Chosun Ilbo (Arirang TV, “DIPLOMATIC SOURCES VOICE LIKELIHOOD OF TEMPORARY HALT TO KEDO PROJECT”, 11/05/03) reported that the construction of two light-water energy-providing nuclear reactors which have been built in DPRK by a multinational consortium has mostly likely been suspended for the time being. Though a formal announcement has yet to be released diplomatic sources say the latest development comes amid growing international concerns over the communist state’s nuclear efforts. US-led consortium in charge of building two light water nuclear reactors in DPRK is poised to make public a formal statement regarding the future of the international project by November 21st. According to Roland Tricot spokesman of the Korean Peninsula Energy Development Organization in New York on Tuesday participants of a two-day informal executive board meeting that started on Monday were unable to establish a common ground on the matter and have decided to refer the issue back to their member governments. Diplomatic sources however are voicing the likelihood of a temporary halt in the construction of the energy-producing generators as demanded by US and Japan amid mounting regional tensions over DPRK’s nuclear drive. The construction project comes as part of a 1994 accord between Washington and Pyeongyang that requires DPRK to freeze and eventually dismantle its nuclear facilities in exchange for the establishment of two civilian-use reactors.

4. ROK Delegation for Economic Talks Leaves for DPRK via PRC

Chosun Ilbo (Arirang TV, “SOUTH KOREAN DELEGATION FOR ECONOMIC TALKS LEAVES FOR N.K. VIA CHINA”, 11/05/03) reported that prior to embarking on a trip to DPRK for inter-Korean economic cooperation talks slated to begin in Pyeongyang later in the evening ROK’s chief delegate Kim Gwang-lim told reporters he intends to bring up the nuclear issue within a boundary that does not derail the four-day meeting. Seoul’s Vice Minister of Finance and Economy also said though the economic meeting is aimed at reassessing the current pace of progress on a number of cross-border cooperation projects including reconnecting rail and road links and constructing a large industrial base just north of the border he plans to tell his DPRK counterparts how other political factors can affect inter-Korean relations to highlight the need to ease tensions on the peninsula. ROK delegation left for Pyeongyang this morning via PRC and they are scheduled to attend a dinner banquet hosted by DPRK’s Senior Cabinet Counselor Kim Ryong-song before official dialogue begins from Thursday.

5. Mr. Hwang’s Interview with VOA on DPRK Issue

Donga Ilbo (Kwon Sun Taek, “HWANG JANG-YOP’S INTERVIEW WITH THE VOICE OF AMERICA (VOA)”, 11/04/03) reported that according to the Voice of America (VOA), Hwang Jang-yop, the former secretary of DPRK’s ruling Workers’ Party, reportedly said on November 3 that he knows who will take over the power in case that unexpected circumstances should happen to Kim Jung-il, but he cannot reveal it. At a meeting with David Jackson, the general director of Voice of America, Hwang said, “Kim Jung-il believes that there is no possibility for a struggle for political power and nobody from DPRK’s military authorities will become a successor to Kim Jung-il.” Subsequently he also added, “Kim Jung-il is making military authorities stand in front because they have no political power and exist only to automatically obey him.” Especially, he insisted that for the time being, there should be maintenance of the boundary line between DPRK and ROK even though DPRK will eventually collapse because of the economic gap between DPRK and ROK. “Instead of preventing the flow of DPRK’s refugees, ROK should try to reduce the gap between DPRK and ROK by helping to establish a democratic regime in DPRK through ROK’s technology, capital, and talents,” added Hwang. He also predicted, “PRC will break off the alliance with DPRK’s autocratic regime in the long run, and it will coincide with PRC’s national interest.” Mr. Hwang Jang-yop is expected to return back to ROK on November 5 after finishing all his appointments in US.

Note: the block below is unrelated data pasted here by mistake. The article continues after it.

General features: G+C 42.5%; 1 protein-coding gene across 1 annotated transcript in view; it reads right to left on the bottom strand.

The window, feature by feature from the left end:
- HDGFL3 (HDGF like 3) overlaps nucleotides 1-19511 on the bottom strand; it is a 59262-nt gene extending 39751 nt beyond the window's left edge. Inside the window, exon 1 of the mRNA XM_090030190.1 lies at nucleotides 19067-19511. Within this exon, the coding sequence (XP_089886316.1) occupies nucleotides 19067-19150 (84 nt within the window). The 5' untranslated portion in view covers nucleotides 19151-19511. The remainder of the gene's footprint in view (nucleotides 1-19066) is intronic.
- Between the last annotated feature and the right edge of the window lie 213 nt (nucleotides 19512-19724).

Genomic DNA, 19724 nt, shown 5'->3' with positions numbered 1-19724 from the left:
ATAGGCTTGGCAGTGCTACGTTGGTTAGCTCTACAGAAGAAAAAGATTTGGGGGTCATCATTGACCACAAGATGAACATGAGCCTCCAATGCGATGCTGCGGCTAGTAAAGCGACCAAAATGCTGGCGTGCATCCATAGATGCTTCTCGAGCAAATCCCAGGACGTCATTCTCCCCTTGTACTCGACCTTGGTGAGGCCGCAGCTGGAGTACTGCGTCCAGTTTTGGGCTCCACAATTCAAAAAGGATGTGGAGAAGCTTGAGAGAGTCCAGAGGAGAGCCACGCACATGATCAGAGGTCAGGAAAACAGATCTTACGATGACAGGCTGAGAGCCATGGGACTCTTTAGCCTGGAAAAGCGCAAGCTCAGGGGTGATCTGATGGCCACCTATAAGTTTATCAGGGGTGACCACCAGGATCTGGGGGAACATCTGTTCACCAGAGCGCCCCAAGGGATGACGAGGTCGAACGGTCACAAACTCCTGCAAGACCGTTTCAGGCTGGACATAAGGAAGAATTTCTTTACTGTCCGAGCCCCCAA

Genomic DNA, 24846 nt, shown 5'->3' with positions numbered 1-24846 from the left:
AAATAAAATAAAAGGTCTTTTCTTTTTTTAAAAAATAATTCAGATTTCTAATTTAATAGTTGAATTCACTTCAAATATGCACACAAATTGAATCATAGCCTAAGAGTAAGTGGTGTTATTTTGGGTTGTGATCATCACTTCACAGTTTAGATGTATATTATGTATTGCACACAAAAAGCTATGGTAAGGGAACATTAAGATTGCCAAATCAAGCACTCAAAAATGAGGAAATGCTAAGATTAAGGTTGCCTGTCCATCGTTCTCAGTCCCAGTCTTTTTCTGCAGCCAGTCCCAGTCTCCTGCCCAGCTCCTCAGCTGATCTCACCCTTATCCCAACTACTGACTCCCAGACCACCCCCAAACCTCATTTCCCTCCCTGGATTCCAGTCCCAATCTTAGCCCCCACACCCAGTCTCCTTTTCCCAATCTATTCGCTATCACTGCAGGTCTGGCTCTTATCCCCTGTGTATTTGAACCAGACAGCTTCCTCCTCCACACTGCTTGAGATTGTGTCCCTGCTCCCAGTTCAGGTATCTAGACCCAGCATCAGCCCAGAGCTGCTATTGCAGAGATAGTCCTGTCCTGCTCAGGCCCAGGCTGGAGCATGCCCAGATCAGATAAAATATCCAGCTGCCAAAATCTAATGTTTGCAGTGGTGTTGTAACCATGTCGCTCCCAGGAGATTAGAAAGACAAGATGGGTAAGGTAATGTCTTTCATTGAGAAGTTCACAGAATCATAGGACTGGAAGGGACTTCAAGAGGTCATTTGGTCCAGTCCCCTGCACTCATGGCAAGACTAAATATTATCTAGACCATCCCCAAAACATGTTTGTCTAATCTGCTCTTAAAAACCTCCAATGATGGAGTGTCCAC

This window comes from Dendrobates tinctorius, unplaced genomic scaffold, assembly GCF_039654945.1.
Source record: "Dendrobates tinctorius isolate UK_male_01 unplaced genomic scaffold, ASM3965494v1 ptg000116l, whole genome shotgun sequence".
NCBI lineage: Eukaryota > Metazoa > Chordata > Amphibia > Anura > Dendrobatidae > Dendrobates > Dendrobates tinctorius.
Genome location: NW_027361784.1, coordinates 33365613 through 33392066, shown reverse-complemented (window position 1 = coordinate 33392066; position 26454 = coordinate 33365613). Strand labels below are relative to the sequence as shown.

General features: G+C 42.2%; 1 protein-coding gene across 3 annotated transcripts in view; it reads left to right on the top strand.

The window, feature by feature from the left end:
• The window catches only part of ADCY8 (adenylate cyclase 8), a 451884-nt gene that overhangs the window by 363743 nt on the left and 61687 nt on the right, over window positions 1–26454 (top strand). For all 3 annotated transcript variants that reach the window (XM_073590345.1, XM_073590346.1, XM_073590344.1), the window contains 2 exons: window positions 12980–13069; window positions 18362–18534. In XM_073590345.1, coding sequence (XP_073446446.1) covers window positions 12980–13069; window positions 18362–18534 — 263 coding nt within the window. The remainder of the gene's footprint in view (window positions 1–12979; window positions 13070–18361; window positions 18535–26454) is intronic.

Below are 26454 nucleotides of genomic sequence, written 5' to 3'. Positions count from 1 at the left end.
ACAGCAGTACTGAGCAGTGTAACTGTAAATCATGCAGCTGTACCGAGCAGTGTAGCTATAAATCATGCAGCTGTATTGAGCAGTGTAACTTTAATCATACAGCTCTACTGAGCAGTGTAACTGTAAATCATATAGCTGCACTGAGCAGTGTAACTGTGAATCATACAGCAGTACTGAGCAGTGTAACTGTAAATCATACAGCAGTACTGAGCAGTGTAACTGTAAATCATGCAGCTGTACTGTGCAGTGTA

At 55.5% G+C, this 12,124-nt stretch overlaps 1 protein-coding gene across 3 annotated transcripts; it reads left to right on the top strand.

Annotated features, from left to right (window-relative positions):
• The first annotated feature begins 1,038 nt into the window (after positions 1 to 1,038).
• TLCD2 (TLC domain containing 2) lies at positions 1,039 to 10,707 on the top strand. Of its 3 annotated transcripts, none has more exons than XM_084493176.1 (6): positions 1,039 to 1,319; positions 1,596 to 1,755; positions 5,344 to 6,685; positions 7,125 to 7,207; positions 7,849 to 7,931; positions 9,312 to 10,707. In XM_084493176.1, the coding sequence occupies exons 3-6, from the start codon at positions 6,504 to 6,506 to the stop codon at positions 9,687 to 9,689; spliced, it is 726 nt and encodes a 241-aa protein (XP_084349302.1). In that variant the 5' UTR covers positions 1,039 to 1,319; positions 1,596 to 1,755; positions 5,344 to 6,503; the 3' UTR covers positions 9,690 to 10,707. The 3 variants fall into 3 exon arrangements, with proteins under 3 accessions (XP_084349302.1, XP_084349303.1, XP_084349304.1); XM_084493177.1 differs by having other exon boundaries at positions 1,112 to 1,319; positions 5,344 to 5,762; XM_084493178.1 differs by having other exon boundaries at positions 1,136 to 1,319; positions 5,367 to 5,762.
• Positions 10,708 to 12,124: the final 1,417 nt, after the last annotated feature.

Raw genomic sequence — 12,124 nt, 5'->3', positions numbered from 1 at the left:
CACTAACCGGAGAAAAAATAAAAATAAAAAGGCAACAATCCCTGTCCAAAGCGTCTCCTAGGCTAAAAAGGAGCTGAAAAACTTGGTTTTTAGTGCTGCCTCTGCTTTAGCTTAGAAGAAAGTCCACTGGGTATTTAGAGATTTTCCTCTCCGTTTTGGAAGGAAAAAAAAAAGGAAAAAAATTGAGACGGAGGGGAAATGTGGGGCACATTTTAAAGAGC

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Produced by the Nautilus Institute for Security and Sustainable Development in partnership with:

Ilmin Internationl Relations Institute
BK21 The Education and Research Corps for East Asian Studies
Department of Political Science, Korea University, Seoul, Republic of Korea

Center for American Studies,
Fudan University, Shanghai, People’s Republic of China

International Peace Research Institute (PRIME),
Meiji Gakuin University, Tokyo, Japan

Monash Asia Institute,
Monash University, Clayton, Australia

Brandon Yu: napsnet@nautilus.org
Berkeley, California, United States

Timothy L. Savage: napsnet@nautilus.org
Berkeley, California, United States

Kim Young-soo: yskim328@hotmail.com
Seoul, Republic of Korea

Hibiki Yamaguchi: hibikiy84@hotmail.com
Tokyo, Japan

Saiko Iwata: saiko@akira.ne.jp
Tokyo, Japan

Hiroya Takagi: hiroya_takagi@hotmail.com
Tokyo, Japan

Peter Razvin: icipu@online.ru
Moscow, Russian Federation

Wu Chunsi: cswu@fudan.ac.cn
Shanghai, People’s Republic of China

Dingli Shen: dlshen@fudan.ac.cn
Shanghai, People’s Republic of China

John McKay: John.McKay@adm.monash.edu.au
Clayton, Australia